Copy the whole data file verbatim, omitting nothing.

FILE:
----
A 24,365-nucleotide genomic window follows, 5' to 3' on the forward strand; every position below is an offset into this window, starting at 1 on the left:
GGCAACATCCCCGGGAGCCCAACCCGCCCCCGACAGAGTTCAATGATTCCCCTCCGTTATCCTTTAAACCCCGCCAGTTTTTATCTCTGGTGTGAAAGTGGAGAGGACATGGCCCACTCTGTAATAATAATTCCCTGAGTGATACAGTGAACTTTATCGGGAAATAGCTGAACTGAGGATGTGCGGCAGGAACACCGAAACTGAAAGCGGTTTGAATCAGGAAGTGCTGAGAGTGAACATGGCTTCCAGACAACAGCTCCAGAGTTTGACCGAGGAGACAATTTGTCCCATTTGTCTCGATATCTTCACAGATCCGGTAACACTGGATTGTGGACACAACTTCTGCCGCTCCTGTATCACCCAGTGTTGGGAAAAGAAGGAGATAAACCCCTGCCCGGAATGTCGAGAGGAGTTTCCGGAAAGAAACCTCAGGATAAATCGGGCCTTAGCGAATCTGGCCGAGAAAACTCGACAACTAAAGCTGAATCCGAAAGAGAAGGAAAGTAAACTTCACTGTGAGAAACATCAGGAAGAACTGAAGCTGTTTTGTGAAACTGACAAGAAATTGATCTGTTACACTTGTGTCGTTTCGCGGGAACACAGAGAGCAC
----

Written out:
A 24,365-nucleotide genomic window follows, 5' to 3' on the forward strand; every position below is an offset into this window, starting at 1 on the left:
GGCAACATCCCCGGGAGCCCAACCCGCCCCCGACAGAGTTCAATGATTCCCCTCCGTTATCCTTTAAACCCCGCCAGTTTTTATCTCTGGTGTGAAAGTGGAGAGGACATGGCCCACTCTGTAATAATAATTCCCTGAGTGATACAGTGAACTTTATCGGGAAATAGCTGAACTGAGGATGTGCGGCAGGAACACCGAAACTGAAAGCGGTTTGAATCAGGAAGTGCTGAGAGTGAACATGGCTTCCAGACAACAGCTCCAGAGTTTGACCGAGGAGACAATTTGTCCCATTTGTCTCGATATCTTCACAGATCCGGTAACACTGGATTGTGGACACAACTTCTGCCGCTCCTGTATCACCCAGTGTTGGGAAAAGAAGGAGATAAACCCCTGCCCGGAATGTCGAGAGGAGTTTCCGGAAAGAAACCTCAGGATAAATCGGGCCTTAGCGAATCTGGCCGAGAAAACTCGACAACTAAAGCTGAATCCGAAAGAGAAGGAAAGTAAACTTCACTGTGAGAAACATCAGGAAGAACTGAAGCTGTTTTGTGAAACTGACAAGAAATTGATCTGTTACACTTGTGTCGTTTCGCGGGAACACAGAGAGCAC